The world's wealthiest nations must urgently prepare for the impact of an imminent "AI revolution" that will change jobs, create new ones and make others disappear, the OECD said Tuesday.
The rapid development of artificial intelligence -- with tools that can generate essays, create images and even pass medical exams -- has raised concerns that it could replace whole sectors of the workforce through automation.
In its 2023 Employment Outlook, the OECD said there was little evidence of significant negative effects on employment from AI "so far".
"While the adoption of AI still remains relatively low, rapid progress, falling costs and the increasing availability of workers with AI skills indicate that OECD economies might be on the brink of an AI revolution," the report said.
"While there are many potential benefits from AI, there are also significant risks that need to be urgently addressed," according to the Organisation for Economic Co-operation and Development.
The international and influential organisation has 38 member countries ranging from Australia to Britain, Canada, Germany, Japan, Mexico and the United States.
The OECD said it was "vital" to gather better data on AI uptake and use in the workplace, "including which jobs will change, be created or disappear, and how skills needs are shifting".
AI use is generally concentrated in large firms that are still experimenting with the new technology, and many appear reluctant to replace staff, said Stefano Scarpetta, OECD director for employment, labour and social affairs.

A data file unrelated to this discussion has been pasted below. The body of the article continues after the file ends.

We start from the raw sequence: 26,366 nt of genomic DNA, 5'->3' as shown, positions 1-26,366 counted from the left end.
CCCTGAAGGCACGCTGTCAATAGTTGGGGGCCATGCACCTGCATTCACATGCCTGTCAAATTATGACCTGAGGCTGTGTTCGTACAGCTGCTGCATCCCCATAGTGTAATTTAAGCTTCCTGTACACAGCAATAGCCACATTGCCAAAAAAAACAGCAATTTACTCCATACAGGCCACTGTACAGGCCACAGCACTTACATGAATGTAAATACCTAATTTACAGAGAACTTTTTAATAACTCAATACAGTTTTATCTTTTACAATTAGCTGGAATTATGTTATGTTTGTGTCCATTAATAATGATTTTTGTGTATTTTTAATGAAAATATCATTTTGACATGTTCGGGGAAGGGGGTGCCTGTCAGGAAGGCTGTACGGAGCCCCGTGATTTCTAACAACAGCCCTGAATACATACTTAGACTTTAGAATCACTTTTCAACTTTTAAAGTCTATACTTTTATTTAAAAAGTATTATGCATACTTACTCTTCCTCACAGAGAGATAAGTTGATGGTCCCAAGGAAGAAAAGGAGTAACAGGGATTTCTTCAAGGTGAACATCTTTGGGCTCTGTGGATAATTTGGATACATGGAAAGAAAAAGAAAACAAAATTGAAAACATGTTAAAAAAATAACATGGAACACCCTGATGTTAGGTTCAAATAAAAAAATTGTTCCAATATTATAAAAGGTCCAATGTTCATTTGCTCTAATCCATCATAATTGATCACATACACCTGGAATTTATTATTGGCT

"However, it is also clear that the potential for substitution remains significant, raising fears of decreasing wages and job losses," he wrote in an editorial.
AI has the potential to improve workplace safety by reducing "tedious or dangerous tasks" and lead to higher wages for workers whose skills complement the technology, the OECD report said.
But it could also "leave workers with a higher-paced work environment" and reduce wages for those "who find themselves squeezed into a diminished share of tasks due to automation".
When taking AI into consideration, jobs at the highest risk of automation account for 27 percent of employment, according to the OECD.
"The use of AI also comes with serious ethical challenges around data protection and privacy, transparency and explainability, bias and discrimination, automatic decision making and accountability," Scarpetta said.
"Urgent action is required to make sure AI is used responsibly and in a trustworthy way in the workplace," he said.
"On the one hand, there is a need to enable workers and employers in reaping the benefits of AI while adapting to it, notably through training and social dialogue."
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